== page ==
Washington, D.C. May 10, 1945

On this date in 1945 President Harry S. Truman signed the Joint Chiefs of Staff Directive 1067. The person behind the direc­tive was Henry Morgen­thau, Jr., Presi­dent Franklin D. Roose­velt’s former Trea­sury Secre­tary who had long advo­cated that post­war German occu­pa­tion include mea­sures to eli­mi­nate Germany’s abil­ity to wage war for a third time—the first two times being the First and Second World Wars. JCS 1067 applied only to the U.S. zone of occu­pa­tion, not the British, Soviet, and later French zones. Truman did, however, suc­ceed in incor­po­rating much of JCS 1067 (and its inspi­ra­tion, the 1944 Morgen­thau Plan) into the Pots­dam Agree­ment, a “com­muni­qué” that the victo­ri­ous powers hashed out during their meeting in a Berlin suburb between July 17 and August 2, 1945.

Under the Potsdam provisions, U.S. occupa­tion efforts focused mainly on denazi­fi­ca­tion, German dis­arma­ment and demili­ta­ri­zation, the prose­cution of German war crimi­nals, and the reduc­tion or destruc­tion of all civil­ian heavy indus­try that might have a mili­tary poten­tial. Production of loco­motive, mer­chant ship, and air­craft, for instance, was prohib­ited and banks were restricted in their lending. What was left of the German eco­nomy was to be restructured toward light industry and agriculture in accordance with Germany’s “approved peace­time needs.” For example, steel produc­tion was to be capped at 25 per­cent of pre­war produc­tion, and car produc­tion to 10 per­cent of pre­war levels. Coal, coke, elec­trical equip­ment, leather goods, alcohol, toys, musical instru­ments, textiles, and clothing were to take the place of the heavy industrial products that had formed most of Germany’s prewar exports.

Following the Agreement’s implementation, German living stan­dards declined and mal­nu­tri­tion and death rates rose above pre­war levels. To prevent mass star­va­tion the Amer­icans and British were increas­ingly forced to import food­stuffs to the tune of $1.5 billion by 1948, which was paid for by Germany. (In 1946–1947 the average daily caloric intake was esti­mated to be 1,080, which was far below recommended minimum nutrition levels.) Beginning in mid-1946 many obser­vers came to see the Morgen­thau Plan and JCS 1067 as inflicting undue hard­ship on Germans and limiting the abil­ity of their coun­try to recover from the devas­ta­ting effects of the past dozen years now com­pounded by the resettle­ment in the Allied occu­pa­tion zones of enormous num­bers of ethnic Germans (12–14 mil­lion by 1950) expelled from Poland, Czecho­slo­vakia, Hun­gary, Roma­nia, and the Soviet Union. Truman’s Secre­tary of State, retired Gen. George C. Marshall, citing national (i.e., U.S.) secu­rity con­cerns, was able to con­vince the presi­dent to rescinded the puni­tive occu­pa­tion directive JCS 1067 in 1947, months after the Morgen­thau Plan had been abandoned as offi­cial U.S. policy by Marshall’s predecessor at the State Department.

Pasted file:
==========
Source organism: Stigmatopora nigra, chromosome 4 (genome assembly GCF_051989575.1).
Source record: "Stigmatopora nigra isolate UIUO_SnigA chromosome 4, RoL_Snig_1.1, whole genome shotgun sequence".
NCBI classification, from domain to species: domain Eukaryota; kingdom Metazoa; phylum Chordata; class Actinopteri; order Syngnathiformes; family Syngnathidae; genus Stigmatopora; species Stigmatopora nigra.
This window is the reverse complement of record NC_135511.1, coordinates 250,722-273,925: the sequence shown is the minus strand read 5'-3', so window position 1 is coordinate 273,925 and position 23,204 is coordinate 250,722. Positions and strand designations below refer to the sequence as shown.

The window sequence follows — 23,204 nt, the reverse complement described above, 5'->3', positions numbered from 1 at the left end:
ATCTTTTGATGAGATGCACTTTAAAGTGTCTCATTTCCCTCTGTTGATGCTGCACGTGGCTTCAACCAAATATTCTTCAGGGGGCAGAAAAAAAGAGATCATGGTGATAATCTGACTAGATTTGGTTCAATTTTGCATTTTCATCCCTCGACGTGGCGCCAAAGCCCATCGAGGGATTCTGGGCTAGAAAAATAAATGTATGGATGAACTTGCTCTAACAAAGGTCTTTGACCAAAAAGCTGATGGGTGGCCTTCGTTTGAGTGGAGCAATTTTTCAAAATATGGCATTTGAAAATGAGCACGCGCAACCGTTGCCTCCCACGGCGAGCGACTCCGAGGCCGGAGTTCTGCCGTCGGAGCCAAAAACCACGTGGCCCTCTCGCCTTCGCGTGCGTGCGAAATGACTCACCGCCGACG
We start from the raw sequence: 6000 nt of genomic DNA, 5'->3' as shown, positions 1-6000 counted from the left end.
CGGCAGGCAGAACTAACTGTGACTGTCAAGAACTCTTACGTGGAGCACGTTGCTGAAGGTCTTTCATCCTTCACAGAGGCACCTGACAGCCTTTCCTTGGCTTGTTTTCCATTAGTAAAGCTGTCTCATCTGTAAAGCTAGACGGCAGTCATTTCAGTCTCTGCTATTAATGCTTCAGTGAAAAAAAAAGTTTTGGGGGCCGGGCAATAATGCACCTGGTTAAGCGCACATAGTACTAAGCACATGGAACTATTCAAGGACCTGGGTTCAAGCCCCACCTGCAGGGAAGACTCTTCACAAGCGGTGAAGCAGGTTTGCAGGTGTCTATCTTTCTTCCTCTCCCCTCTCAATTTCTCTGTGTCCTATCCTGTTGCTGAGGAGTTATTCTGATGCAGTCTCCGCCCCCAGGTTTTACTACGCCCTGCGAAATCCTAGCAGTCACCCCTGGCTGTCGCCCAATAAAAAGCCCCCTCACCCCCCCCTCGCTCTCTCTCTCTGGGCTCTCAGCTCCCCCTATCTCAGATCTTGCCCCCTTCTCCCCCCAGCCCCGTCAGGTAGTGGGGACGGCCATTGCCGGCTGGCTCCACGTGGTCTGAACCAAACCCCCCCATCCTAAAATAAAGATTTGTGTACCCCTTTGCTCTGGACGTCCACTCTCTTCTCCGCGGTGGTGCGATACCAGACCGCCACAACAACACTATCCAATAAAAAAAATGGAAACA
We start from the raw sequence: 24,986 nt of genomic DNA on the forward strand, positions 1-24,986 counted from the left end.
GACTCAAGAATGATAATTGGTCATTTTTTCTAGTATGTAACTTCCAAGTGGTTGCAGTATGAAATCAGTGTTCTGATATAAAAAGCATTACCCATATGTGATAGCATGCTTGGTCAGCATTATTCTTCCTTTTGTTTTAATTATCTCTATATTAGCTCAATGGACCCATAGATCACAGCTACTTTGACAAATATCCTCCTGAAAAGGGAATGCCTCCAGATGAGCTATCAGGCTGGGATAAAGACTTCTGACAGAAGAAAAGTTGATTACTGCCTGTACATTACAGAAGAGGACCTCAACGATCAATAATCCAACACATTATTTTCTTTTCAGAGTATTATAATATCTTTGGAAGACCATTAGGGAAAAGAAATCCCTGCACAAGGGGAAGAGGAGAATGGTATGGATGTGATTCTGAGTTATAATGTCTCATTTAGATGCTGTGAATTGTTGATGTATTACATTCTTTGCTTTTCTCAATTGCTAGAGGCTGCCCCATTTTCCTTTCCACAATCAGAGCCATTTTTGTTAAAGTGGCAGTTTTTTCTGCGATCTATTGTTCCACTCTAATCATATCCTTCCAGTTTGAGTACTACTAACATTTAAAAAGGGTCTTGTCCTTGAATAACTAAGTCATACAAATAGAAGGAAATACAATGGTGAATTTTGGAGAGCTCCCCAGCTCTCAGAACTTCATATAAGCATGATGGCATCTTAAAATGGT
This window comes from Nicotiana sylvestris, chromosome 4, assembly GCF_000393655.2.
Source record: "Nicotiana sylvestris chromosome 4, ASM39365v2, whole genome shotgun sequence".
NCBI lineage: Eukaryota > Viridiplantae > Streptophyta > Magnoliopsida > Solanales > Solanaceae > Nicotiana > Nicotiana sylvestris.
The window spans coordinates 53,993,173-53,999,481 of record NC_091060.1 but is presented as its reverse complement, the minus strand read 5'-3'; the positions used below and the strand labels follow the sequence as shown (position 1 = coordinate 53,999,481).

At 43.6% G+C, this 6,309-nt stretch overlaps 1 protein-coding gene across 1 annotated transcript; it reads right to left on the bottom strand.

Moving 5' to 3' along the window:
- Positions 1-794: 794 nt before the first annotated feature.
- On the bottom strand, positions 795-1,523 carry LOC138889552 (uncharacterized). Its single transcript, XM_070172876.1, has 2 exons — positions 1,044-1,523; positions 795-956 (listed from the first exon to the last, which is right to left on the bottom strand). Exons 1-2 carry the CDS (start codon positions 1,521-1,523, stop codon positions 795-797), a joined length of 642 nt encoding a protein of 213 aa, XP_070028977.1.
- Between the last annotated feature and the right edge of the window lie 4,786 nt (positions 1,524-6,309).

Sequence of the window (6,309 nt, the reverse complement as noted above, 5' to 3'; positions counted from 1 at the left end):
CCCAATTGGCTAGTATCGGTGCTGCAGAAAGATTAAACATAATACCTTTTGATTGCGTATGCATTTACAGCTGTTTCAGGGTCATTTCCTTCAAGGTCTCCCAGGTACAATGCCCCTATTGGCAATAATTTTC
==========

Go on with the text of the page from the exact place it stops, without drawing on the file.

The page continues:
In April 1948 a new Economic Recovery Program was in place, infor­mally named after Marshall. The $13 billion, four-year Marshall Plan helped Euro­pean eco­no­mies (apart from those of the Soviet satel­lites trapped behind the “Iron Curtain”) quickly recover and mod­ern­ize their indus­trial and busi­ness prac­tices along Amer­i­can lines. Besides instilling a sense of hope and self-reliance in war-weary Euro­peans, the aid plan also sti­mu­lated the poli­ti­cal recon­struc­tion and eco­nomic inte­gra­tion of West­ern Europe. (Today’s Euro­pean Union of 28 mem­ber states can be traced back to the Euro­pean Coal and Steel Com­munity (1951), the Treaty of Paris (1951), and later the Treaties of Rome (1958), which estab­lished the Euro­pean Eco­no­mic Com­munity.) In 1953 Marshall was awarded the Nobel Peace Prize for his postwar work.

Marshall Plan: Restoring the Infrastructure and Economies of Post-World War II Europe

Marshall Plan: Hungerwinter Demonstration, Germany, March 31, 1947 Marshall Plan: 1997 West German Marshall stamp

Left: Between 1946 and 1948 food produc­tion in Ger­many was still two-thirds the pre­war level. Not until the end of 1949, after the Marshall Plan had kicked in, did indus­trial pro­duc­tion reach pre­war levels. During the winter of 1947, thou­sands of West Ger­mans took to the streets to pro­test the disas­trous housing, food, and dis­placed per­sons situ­a­tion in their country. In this street demon­stra­tion, the handheld placard reads: “We want COAL. We want BREAD.”

Right: 1997 West German stamp com­mem­o­rating the 50th anni­ver­sary of the Marshall Plan. Marshall dele­gated the design of the Marshal Plan to his subor­di­nates, using his pres­tige as the organ­izer of vic­tory in World War II to gar­ner the requisite support in the U.S. Congress for its passage.

Marshall Plan: 1960 West German Marshall stamp Marshall Plan: Time Magazine’s 1947 Man of the Year

Left: 1960 West German stamp honoring George Marshall (1880–1959). As U.S. Secre­tary of State (1947–1949), Marshall laid the ground­work for the Euro­pean Recov­ery Pro­gram (1947–1951), the Marshall Plan’s for­mal name; the Berlin Airlift (June 1948–May 1949); the crea­tion of the North Atlantic Treaty Organi­za­tion (NATO) (1949); and the estab­lish­ment of the German Federal Republic (West Germany) (1949).

Right: Marshall was the first profes­sional sol­dier to win the Nobel Peace Prize (1953) and was twice named Man of the Year by Time magazine (1943 and 1947).

George C. Marshall, American Soldier and Statesman (Part 1 of 2)